In a matter of days, the white police officer who fatally shot a Black man in a Minneapolis suburb went from being a respected professional who trained less experienced colleagues and led the department's union, to a criminal defendant held up by community activists as a symbol of police aggression toward Black people.
Former Brooklyn Center police officer Kim Potter shot 20-year-old Daunte Wright in the chest during a Sunday traffic stop while she was training other officers. She offered her resignation Tuesday as outrage grew over Wright's death and Brooklyn Center Mayor Mike Elliott moved to fire her. The 26-year veteran was arrested Wednesday and charged with second-degree manslaughter.
Potter said in a resignation letter that she had “loved every minute of being a police officer and serving this community,” but felt resigning was “in the best interest of the community, the department and my fellow officers.”
Tim Gannon, the Brooklyn Center Police chief who also resigned Tuesday, has said Potter meant to fire her Taser at Wright. He called the shooting “an accidental discharge.” But activists said that was no excuse; that with her years of experience, Potter should not have made that mistake. And now they want more than her resignation: They want to make sure she can never work as a police officer again.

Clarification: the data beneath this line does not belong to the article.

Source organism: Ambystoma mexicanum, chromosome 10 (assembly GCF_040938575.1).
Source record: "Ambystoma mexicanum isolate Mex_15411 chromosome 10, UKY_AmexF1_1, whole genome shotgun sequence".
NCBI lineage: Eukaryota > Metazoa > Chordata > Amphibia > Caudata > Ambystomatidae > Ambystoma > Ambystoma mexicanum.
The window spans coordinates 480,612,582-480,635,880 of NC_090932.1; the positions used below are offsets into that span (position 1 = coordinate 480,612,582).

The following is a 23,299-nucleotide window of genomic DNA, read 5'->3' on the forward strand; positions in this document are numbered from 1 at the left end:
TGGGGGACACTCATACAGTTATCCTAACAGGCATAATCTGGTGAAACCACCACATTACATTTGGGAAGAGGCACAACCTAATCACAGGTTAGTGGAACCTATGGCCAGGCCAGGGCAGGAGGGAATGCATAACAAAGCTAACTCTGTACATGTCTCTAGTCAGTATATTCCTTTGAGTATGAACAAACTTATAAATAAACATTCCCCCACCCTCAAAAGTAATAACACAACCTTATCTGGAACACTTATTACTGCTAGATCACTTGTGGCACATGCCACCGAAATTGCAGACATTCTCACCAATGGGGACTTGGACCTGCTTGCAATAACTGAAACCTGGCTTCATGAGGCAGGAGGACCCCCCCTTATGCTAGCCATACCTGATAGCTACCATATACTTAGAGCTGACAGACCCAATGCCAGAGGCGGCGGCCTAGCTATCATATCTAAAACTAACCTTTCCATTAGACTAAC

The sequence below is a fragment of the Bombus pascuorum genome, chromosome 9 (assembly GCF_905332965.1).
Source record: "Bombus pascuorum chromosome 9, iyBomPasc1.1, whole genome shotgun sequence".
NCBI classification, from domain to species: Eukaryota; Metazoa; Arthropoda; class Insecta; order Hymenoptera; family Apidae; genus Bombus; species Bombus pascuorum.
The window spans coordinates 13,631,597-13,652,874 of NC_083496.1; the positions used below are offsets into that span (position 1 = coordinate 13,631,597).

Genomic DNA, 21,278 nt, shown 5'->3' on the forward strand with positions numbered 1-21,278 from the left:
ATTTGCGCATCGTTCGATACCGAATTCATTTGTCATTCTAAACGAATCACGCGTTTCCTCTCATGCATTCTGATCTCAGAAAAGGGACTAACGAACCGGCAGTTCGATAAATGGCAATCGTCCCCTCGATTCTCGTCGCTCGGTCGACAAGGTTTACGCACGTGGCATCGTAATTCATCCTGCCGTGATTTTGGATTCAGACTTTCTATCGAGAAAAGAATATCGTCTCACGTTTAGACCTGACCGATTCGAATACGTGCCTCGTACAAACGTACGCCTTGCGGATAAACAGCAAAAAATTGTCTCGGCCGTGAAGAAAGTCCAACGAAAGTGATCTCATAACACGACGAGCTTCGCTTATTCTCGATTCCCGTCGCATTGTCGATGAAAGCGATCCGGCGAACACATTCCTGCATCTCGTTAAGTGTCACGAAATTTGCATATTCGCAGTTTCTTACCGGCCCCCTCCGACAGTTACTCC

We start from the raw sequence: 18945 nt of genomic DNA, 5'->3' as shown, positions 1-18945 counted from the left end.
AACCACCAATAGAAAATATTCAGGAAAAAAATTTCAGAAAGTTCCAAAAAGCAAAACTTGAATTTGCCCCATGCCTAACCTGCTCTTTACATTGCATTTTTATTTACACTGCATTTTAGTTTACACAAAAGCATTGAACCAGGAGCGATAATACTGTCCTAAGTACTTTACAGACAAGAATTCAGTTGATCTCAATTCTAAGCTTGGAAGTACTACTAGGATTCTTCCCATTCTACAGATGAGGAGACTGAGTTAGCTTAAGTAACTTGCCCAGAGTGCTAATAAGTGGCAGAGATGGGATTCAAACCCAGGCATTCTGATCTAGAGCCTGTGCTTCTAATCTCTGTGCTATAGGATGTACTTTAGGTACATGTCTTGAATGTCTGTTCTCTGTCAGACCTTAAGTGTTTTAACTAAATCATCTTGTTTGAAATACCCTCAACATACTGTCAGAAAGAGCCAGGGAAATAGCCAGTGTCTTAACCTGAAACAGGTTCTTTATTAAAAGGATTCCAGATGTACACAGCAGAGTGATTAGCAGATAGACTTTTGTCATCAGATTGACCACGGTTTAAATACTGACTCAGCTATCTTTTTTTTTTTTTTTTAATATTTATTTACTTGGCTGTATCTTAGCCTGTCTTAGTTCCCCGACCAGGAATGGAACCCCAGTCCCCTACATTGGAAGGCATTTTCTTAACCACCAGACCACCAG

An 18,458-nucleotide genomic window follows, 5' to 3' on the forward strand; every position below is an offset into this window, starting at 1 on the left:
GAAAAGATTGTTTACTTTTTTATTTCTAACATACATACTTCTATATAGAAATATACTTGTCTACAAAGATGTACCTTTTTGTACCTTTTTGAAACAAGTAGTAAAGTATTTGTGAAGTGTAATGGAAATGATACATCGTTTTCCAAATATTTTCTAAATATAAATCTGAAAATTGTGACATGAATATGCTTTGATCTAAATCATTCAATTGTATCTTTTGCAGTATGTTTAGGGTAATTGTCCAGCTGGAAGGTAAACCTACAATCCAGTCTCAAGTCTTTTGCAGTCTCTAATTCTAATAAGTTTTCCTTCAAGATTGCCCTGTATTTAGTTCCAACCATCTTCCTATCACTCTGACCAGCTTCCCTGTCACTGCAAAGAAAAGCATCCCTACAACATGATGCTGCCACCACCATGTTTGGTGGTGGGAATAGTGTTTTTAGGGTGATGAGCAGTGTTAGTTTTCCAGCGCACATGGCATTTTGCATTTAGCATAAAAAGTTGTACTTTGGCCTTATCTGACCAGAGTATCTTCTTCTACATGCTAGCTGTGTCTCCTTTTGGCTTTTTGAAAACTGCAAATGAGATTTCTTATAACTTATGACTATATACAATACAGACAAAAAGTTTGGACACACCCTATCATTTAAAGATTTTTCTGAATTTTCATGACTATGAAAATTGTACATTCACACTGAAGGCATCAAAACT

For the 48-year-old Potter, being an officer extended far beyond going out on patrol. She also rose to become the local union president and traveled across the state with the Minnesota Law Enforcement Memorial Association’s honor guard, which marches at funerals and memorials for officers killed in the line of duty.
But some Brooklyn Center residents say her decision to pull Wright over on Sunday was yet another example of law enforcement targeting Black men for traffic violations. Marquita Butler, a member of the city council, said numerous Black men, including her own brother, complained to her that police had racially profiled them.
Gannon and the city manager met with her brother, she said. Butler credited Gannon for taking the time to explain why people are pulled over. But, she added, “My brother expressed to him the fear of being shot and potentially killed, and the police dismissed that.”
Butler said as the city works to recover from Wright’s death, she wants to make it easier to file complaints with the police department and to “reimagine” what policing looks like.